Lab Canada

Simple, non-invasive test reveals coronary artery disease in patients with no symptoms

Toronto, ON – A simple, non-invasive test that measures skin tissue cholesterol has demonstrated its ability to detect subclinical vascular disease, according to new data to be presented this week at the 54th Annual Scientific Session of the American College of Cardiology, in Orlando, Florida.

Skin tissue cholesterol, or skin sterol, measured non-invasively by the point of care skin sterol test, has a strong correlation to increased carotid intima-media thickness (CIMT), a well-established marker of atherosclerosis.

“This is some of the most exciting data ever collected on skin sterol testing and early detection of heart disease,” says Dr Brent Norton, president and CEO, IMI International Medical Innovations, the developer of the test. “The data strongly support previous findings that skin sterol correlates with angiographically proven coronary artery disease.”

The product tests the amount of sterol in the skin tissues. The test does not require the drawing of blood or a special pre-test diet and takes less than five minutes to perform. It is currently being commercialized in the US and Canada, where it will be made available as a point of care test. CIMT, which refers to the thickness of the first two inner layers of the carotid artery wall, is an independent predictor of myocardial infarction and stroke.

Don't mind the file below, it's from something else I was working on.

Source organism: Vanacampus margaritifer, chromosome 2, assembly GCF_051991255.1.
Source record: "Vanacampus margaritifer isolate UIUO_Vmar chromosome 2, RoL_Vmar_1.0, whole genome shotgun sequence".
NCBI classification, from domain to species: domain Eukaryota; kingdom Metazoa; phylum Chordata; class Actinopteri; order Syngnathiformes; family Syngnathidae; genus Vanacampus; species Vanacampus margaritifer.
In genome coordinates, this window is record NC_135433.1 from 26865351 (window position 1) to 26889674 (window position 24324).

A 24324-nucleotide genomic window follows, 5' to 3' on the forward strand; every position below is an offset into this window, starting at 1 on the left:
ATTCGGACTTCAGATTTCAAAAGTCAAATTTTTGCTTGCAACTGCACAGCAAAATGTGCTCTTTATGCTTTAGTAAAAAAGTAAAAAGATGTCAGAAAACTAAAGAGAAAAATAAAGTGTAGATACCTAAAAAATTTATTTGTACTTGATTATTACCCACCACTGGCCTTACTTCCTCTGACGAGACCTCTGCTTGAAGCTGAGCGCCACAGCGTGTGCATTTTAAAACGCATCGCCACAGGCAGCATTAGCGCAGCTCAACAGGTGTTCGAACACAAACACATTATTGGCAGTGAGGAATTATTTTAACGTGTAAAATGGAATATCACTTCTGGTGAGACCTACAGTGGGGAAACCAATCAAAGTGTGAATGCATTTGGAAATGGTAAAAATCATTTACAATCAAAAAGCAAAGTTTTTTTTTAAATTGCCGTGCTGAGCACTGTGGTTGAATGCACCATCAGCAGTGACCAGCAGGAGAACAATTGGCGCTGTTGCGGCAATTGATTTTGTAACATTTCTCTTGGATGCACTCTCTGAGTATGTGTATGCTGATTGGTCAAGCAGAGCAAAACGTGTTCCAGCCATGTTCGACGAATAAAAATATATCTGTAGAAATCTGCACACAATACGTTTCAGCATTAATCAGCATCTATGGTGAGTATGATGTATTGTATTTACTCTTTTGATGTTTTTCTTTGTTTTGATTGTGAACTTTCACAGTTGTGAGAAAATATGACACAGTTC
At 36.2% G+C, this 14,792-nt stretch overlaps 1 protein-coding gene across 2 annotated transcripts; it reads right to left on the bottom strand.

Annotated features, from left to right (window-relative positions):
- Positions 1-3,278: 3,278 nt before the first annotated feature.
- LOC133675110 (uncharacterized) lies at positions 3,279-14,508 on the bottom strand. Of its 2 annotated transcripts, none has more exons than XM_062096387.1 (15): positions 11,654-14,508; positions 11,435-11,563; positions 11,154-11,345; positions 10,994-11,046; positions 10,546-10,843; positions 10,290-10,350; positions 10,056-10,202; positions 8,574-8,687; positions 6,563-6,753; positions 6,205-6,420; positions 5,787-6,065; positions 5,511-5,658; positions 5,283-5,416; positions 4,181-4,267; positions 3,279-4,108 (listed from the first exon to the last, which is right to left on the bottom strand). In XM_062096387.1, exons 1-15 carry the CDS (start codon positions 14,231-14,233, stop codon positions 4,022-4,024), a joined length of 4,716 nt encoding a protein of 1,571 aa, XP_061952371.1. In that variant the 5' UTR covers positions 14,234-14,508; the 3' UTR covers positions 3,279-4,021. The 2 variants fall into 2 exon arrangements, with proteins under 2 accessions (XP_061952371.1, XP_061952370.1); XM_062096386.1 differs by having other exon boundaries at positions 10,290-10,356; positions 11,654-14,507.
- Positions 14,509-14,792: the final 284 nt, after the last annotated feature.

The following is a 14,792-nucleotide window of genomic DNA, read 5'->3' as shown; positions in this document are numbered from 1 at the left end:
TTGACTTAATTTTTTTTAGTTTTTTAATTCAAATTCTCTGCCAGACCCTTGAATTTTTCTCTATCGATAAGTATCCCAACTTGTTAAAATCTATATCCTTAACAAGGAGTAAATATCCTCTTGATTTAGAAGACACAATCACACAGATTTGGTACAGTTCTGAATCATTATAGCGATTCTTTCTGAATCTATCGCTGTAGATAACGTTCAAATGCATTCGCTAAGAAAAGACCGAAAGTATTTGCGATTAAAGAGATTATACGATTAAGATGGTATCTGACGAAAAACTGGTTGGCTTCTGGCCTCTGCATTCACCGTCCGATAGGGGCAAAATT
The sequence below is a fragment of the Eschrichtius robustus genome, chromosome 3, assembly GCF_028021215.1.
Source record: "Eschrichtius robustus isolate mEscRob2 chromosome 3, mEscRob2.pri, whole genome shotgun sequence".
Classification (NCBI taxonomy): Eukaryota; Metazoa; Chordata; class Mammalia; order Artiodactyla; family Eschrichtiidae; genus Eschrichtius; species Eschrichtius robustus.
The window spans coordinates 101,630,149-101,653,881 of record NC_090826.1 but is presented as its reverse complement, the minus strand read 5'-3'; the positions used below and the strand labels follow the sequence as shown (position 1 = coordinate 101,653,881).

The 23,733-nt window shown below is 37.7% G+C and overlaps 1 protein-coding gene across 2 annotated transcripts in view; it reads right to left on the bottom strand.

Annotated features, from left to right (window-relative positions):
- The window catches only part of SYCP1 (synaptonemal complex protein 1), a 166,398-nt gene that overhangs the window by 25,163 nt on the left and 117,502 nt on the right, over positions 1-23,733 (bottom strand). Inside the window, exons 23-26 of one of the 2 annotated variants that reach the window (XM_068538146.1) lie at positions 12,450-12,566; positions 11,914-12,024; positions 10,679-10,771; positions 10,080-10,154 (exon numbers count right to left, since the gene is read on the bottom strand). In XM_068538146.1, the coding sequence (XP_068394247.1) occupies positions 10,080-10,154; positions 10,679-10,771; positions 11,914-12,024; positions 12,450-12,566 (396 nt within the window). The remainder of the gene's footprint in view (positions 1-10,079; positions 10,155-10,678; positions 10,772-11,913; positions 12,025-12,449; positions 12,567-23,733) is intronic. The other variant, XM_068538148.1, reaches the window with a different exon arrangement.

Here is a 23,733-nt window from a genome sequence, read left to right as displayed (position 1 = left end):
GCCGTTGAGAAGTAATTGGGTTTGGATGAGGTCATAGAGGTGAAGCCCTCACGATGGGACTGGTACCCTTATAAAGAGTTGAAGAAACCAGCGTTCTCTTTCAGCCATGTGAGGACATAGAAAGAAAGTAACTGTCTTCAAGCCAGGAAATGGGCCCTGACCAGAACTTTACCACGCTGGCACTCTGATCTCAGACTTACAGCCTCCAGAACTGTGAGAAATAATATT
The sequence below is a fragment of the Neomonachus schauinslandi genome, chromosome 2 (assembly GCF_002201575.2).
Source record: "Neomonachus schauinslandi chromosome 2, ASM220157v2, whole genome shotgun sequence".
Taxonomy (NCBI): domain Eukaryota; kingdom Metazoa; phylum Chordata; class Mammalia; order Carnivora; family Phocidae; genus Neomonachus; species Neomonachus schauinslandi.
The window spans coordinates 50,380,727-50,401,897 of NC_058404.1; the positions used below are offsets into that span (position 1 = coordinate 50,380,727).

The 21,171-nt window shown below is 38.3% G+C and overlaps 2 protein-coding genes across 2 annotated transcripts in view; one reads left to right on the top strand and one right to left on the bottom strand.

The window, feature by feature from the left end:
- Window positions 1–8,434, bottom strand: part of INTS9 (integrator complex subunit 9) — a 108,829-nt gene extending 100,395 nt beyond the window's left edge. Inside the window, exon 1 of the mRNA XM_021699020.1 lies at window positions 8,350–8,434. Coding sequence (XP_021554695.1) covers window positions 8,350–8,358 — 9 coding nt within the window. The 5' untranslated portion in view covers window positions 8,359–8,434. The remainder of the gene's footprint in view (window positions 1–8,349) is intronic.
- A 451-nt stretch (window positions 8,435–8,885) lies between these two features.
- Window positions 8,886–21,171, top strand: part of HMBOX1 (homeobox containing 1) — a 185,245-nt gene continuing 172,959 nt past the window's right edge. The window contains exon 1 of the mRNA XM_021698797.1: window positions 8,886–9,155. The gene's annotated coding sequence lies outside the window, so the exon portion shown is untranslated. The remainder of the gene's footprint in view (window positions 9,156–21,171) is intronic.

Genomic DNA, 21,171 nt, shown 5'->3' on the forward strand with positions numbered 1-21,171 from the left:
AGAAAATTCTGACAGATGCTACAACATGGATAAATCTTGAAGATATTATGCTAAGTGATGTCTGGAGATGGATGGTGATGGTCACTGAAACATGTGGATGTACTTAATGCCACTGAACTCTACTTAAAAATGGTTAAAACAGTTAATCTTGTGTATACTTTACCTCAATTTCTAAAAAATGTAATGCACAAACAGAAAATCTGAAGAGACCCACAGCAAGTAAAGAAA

“More than half of the men and women who die from heart disease, die suddenly without any prior symptoms,” says Dr James Stein, principal investigator of the study. “There is considerable interest in non-invasive, simple and rapidly administered tests to better assess which patients are at risk. This strong association with increased CIMT suggests that skin sterol testing may help to identify asymptomatic patients who could benefit from more intensive interventions.”

The study, conducted at the University of Wisconsin Medical School, included 81 patients without known vascular disease who were referred for determination of CIMT. Patients underwent B-mode ultrasonography of the carotid arteries and measurement of skin sterol using the test. CIMT was significantly higher among patients in the highest quartile of skin sterol (p = 0.017). Skin sterol was associated with increased CIMT even after adjusting for age, sex, glucose, systolic blood pressure, total high-density lipoprotein cholesterol ratio, and use of lipid-lowering therapy (p = 0.031).

The findings of the study, titled Skin Cholesterol Content Identifies Subclinical Atherosclerosis in Asymptomatic Adults, by Wendy S Tzou, Maureen E Mays, Claudia E Korcarz, Susan E Aeschlimann and James H Stein, will be published in the American Heart Journal later this year.